The current issue features contributions from two IAMs, the Compliance Advisor Ombudsman (CAO) of the International Finance Corporation and the Multilateral Investment Guarantee Agency, and the Independent Accountability Mechanism (MICI) of the Inter-American Development Bank (IDB) Group. The CAO presents its recently developed Conflict Analysis Tool, which assists in stakeholder mapping, analysis of local context, identification and research into the conflicts in question, and scenario building for possible modes for parties to try and settle the conflicts. MICI presents its findings on recurring factors in seven cases between 2017 and 2023 that did not result in dialogue, including low trust levels between parties, parallel processes, lack of willingness, high levels of frustration, and a limited timeframe to reach agreement.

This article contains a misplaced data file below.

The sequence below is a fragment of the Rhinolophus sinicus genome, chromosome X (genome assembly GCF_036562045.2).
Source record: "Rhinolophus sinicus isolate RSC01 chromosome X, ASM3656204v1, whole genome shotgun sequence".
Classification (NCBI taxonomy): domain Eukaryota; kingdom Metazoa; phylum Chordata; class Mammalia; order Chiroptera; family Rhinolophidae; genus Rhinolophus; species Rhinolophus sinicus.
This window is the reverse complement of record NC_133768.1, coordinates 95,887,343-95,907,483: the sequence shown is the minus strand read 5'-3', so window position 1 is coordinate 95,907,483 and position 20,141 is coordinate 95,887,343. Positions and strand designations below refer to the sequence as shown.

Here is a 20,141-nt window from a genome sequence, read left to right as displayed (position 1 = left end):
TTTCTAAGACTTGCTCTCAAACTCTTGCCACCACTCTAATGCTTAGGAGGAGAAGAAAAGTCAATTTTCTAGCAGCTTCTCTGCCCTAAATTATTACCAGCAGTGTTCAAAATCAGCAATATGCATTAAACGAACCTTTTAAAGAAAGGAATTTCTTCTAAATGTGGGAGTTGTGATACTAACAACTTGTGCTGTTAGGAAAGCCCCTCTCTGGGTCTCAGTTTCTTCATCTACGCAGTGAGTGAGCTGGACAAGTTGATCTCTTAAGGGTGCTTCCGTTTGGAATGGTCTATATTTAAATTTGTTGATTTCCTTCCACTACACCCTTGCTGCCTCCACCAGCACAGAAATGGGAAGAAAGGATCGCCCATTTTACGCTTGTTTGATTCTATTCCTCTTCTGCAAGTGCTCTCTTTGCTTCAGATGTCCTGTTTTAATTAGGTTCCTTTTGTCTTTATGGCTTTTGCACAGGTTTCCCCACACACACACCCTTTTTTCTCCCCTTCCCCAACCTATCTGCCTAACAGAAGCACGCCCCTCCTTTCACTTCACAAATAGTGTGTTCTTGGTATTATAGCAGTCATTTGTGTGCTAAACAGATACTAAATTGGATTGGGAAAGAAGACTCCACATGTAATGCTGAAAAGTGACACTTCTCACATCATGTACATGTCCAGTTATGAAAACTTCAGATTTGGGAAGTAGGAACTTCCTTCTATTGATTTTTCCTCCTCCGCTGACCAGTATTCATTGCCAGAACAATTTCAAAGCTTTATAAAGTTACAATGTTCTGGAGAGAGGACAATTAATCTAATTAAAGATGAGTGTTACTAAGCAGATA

Accountability + For project-level documentation and analysis of investments made by the 16 most influential development banks, check out the Early Warning System (EWS), a database driven by civil society organizations.


We keep our eyes and ears open for news in the field of accountability, but we need your help to make sure we don’t miss anything important. Please write to us about any forthcoming publications at

Share this article: